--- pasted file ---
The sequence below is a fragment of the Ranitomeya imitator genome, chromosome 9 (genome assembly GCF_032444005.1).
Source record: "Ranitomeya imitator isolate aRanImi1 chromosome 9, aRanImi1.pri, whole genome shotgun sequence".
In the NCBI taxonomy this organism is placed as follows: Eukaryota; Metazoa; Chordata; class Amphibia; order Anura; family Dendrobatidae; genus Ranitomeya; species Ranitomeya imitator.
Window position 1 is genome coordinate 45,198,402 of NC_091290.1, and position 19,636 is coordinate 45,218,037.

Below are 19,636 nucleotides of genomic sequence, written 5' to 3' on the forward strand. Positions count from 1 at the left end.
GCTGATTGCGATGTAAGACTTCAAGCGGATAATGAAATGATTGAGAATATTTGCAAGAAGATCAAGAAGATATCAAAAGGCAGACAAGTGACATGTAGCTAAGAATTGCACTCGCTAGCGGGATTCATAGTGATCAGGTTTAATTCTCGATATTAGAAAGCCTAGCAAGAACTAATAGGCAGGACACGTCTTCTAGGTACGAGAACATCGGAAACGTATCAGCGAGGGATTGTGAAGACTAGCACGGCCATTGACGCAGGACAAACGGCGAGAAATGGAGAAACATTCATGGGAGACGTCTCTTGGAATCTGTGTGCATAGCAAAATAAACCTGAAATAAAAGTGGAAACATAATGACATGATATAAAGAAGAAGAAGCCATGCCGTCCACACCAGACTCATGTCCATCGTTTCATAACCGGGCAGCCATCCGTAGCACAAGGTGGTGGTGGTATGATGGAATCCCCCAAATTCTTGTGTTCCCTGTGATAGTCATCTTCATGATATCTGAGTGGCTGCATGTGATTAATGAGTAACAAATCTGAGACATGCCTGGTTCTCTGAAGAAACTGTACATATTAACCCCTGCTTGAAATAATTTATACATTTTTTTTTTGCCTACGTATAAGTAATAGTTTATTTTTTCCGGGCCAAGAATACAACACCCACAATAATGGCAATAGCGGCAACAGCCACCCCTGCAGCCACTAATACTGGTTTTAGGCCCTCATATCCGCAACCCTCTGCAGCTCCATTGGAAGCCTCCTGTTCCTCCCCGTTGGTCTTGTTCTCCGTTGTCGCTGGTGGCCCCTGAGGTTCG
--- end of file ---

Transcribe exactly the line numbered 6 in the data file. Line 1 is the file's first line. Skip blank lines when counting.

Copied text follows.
GCTGATTGCGATGTAAGACTTCAAGCGGATAATGAAATGATTGAGAATATTTGCAAGAAGATCAAGAAGATATCAAAAGGCAGACAAGTGACATGTAGCTAAGAATTGCACTCGCTAGCGGGATTCATAGTGATCAGGTTTAATTCTCGATATTAGAAAGCCTAGCAAGAACTAATAGGCAGGACACGTCTTCTAGGTACGAGAACATCGGAAACGTATCAGCGAGGGATTGTGAAGACTAGCACGGCCATTGACGCAGGACAAACGGCGAGAAATGGAGAAACATTCATGGGAGACGTCTCTTGGAATCTGTGTGCATAGCAAAATAAACCTGAAATAAAAGTGGAAACATAATGACATGATATAAAGAAGAAGAAGCCATGCCGTCCACACCAGACTCATGTCCATCGTTTCATAACCGGGCAGCCATCCGTAGCACAAGGTGGTGGTGGTATGATGGAATCCCCCAAATTCTTGTGTTCCCTGTGATAGTCATCTTCATGATATCTGAGTGGCTGCATGTGATTAATGAGTAACAAATCTGAGACATGCCTGGTTCTCTGAAGAAACTGTACATATTAACCCCTGCTTGAAATAATTTATACATTTTTTTTTTGCCTACGTATAAGTAATAGTTTATTTTTTCCGGGCCAAGAATACAACACCCACAATAATGGCAATAGCGGCAACAGCCACCCCTGCAGCCACTAATACTGGTTTTAGGCCCTCATATCCGCAACCCTCTGCAGCTCCATTGGAAGCCTCCTGTTCCTCCCCGTTGGTCTTGTTCTCCGTTGTCGCTGGTGGCCCCTGAGGTTCG